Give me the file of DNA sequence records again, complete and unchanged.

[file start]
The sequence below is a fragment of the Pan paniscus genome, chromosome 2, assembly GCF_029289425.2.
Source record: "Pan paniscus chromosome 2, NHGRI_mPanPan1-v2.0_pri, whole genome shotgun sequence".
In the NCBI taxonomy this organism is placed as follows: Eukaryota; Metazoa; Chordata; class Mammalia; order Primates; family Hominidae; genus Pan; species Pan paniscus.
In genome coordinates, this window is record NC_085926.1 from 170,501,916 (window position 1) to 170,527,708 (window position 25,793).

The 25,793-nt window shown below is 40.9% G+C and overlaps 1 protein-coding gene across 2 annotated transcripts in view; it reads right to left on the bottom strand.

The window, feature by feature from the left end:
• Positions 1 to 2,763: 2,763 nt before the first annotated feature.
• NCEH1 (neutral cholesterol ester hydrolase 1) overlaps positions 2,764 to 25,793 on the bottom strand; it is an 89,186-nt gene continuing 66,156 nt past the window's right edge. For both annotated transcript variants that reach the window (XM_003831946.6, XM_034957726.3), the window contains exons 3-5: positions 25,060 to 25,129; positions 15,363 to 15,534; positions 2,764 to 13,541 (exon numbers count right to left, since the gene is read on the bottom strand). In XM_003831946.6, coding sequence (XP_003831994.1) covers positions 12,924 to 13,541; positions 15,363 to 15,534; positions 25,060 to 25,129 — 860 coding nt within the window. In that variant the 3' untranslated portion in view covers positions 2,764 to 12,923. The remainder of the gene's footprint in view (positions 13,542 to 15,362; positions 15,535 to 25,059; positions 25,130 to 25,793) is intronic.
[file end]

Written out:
The sequence below is a fragment of the Pan paniscus genome, chromosome 2, assembly GCF_029289425.2.
Source record: "Pan paniscus chromosome 2, NHGRI_mPanPan1-v2.0_pri, whole genome shotgun sequence".
In the NCBI taxonomy this organism is placed as follows: Eukaryota; Metazoa; Chordata; class Mammalia; order Primates; family Hominidae; genus Pan; species Pan paniscus.
In genome coordinates, this window is record NC_085926.1 from 170,501,916 (window position 1) to 170,527,708 (window position 25,793).

The 25,793-nt window shown below is 40.9% G+C and overlaps 1 protein-coding gene across 2 annotated transcripts in view; it reads right to left on the bottom strand.

The window, feature by feature from the left end:
• Positions 1 to 2,763: 2,763 nt before the first annotated feature.
• NCEH1 (neutral cholesterol ester hydrolase 1) overlaps positions 2,764 to 25,793 on the bottom strand; it is an 89,186-nt gene continuing 66,156 nt past the window's right edge. For both annotated transcript variants that reach the window (XM_003831946.6, XM_034957726.3), the window contains exons 3-5: positions 25,060 to 25,129; positions 15,363 to 15,534; positions 2,764 to 13,541 (exon numbers count right to left, since the gene is read on the bottom strand). In XM_003831946.6, coding sequence (XP_003831994.1) covers positions 12,924 to 13,541; positions 15,363 to 15,534; positions 25,060 to 25,129 — 860 coding nt within the window. In that variant the 3' untranslated portion in view covers positions 2,764 to 12,923. The remainder of the gene's footprint in view (positions 13,542 to 15,362; positions 15,535 to 25,059; positions 25,130 to 25,793) is intronic.